INSTRUCTOR: Jacqueline Nusz
This course will teach students how to analyze visual images by deconstructing media through a historical and cultural lens and how this affects the construction of identity. Students will apply Peter Burke’s theory that images are not merely the reflection of a time or place but rather an “extension” of a period’s social context to the time in which a visual image was produced. They will examine visual media from the early twentieth century until today and deconstruct a range of images from propaganda posters, political cartoons, magazines, advertisements, and newsreels
to unveil the social messages of each production. This course will drive students to think critically about the objective of media production when there is no explicit written message. Students will develop a global perspective through the analysis of international media materials and become globally aware by identifying common threads produced in visual images of the same time period.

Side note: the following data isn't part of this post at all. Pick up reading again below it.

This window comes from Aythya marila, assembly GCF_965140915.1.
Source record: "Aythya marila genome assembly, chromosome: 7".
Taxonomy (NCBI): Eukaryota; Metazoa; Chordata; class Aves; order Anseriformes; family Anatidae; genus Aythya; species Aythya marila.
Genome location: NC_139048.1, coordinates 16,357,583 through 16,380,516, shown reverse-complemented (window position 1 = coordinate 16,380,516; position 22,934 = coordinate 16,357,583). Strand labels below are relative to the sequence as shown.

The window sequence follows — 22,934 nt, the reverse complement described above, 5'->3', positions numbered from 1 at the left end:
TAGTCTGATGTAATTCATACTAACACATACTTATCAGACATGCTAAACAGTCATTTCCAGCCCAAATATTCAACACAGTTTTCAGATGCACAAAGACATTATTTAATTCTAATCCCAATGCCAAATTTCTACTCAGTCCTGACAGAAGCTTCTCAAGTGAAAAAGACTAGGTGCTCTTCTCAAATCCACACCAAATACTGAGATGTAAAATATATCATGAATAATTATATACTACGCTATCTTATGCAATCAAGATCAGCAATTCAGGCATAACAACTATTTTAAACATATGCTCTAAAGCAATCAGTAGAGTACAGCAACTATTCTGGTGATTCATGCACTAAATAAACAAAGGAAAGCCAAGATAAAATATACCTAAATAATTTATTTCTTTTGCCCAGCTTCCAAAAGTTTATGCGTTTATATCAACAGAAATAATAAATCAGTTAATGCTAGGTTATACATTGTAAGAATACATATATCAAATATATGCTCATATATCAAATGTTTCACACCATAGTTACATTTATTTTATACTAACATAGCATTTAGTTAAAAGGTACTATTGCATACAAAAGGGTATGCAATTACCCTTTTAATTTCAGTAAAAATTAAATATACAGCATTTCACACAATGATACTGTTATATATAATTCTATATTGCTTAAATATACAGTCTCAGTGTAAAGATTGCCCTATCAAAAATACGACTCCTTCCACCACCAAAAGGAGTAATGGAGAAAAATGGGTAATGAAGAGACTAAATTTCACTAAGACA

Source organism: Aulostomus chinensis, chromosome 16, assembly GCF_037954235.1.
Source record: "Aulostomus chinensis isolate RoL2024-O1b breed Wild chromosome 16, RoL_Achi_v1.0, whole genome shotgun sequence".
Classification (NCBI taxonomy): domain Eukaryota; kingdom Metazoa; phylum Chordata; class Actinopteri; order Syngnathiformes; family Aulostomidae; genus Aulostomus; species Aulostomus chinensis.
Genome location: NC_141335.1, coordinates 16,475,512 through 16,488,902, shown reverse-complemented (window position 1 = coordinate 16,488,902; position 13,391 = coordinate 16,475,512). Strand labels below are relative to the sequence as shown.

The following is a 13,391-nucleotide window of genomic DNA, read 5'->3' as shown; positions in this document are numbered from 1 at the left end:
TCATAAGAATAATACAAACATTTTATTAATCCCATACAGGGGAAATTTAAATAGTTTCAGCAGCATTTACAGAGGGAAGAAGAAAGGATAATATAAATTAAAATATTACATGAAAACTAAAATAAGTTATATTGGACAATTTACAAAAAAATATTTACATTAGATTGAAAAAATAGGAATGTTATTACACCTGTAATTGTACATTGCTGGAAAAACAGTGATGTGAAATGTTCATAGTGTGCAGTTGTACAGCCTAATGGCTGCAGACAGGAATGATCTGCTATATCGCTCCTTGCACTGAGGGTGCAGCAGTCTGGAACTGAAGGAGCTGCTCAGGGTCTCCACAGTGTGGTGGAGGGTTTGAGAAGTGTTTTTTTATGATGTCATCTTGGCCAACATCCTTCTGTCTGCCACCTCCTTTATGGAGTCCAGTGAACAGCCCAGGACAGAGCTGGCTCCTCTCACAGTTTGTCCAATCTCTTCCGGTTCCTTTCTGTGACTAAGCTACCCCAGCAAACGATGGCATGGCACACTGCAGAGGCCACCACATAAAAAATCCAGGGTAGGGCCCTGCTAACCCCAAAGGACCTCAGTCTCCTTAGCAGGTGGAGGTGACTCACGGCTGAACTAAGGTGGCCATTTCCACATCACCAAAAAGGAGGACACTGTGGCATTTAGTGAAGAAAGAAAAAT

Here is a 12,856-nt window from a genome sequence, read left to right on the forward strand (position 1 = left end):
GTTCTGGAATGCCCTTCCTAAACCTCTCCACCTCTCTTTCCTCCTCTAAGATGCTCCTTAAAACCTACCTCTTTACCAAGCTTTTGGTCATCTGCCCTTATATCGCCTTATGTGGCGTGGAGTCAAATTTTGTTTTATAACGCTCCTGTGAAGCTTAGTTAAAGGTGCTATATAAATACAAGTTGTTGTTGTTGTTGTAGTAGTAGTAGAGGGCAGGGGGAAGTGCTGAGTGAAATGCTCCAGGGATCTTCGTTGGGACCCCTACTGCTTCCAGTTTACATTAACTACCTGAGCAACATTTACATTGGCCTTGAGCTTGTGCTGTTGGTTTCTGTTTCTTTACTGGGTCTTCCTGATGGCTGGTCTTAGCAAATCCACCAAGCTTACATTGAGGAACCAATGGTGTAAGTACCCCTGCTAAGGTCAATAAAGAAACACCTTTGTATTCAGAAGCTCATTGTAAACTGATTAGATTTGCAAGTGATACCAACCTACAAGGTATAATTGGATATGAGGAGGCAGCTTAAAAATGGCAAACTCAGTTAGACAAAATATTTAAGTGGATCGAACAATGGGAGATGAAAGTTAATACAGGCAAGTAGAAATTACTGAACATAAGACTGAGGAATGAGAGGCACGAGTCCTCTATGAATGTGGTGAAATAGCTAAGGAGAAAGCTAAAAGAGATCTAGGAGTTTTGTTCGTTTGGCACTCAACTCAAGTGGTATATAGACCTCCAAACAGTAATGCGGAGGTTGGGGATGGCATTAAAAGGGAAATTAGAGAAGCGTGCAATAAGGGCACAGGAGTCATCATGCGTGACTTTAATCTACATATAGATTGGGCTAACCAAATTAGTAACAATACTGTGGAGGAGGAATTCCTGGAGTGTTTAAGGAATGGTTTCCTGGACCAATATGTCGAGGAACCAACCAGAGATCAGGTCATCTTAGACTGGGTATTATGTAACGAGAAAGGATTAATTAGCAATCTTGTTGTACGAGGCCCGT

Additionally, this process of inquiry will steer students to reflect on their position as a consumer of media in the present day.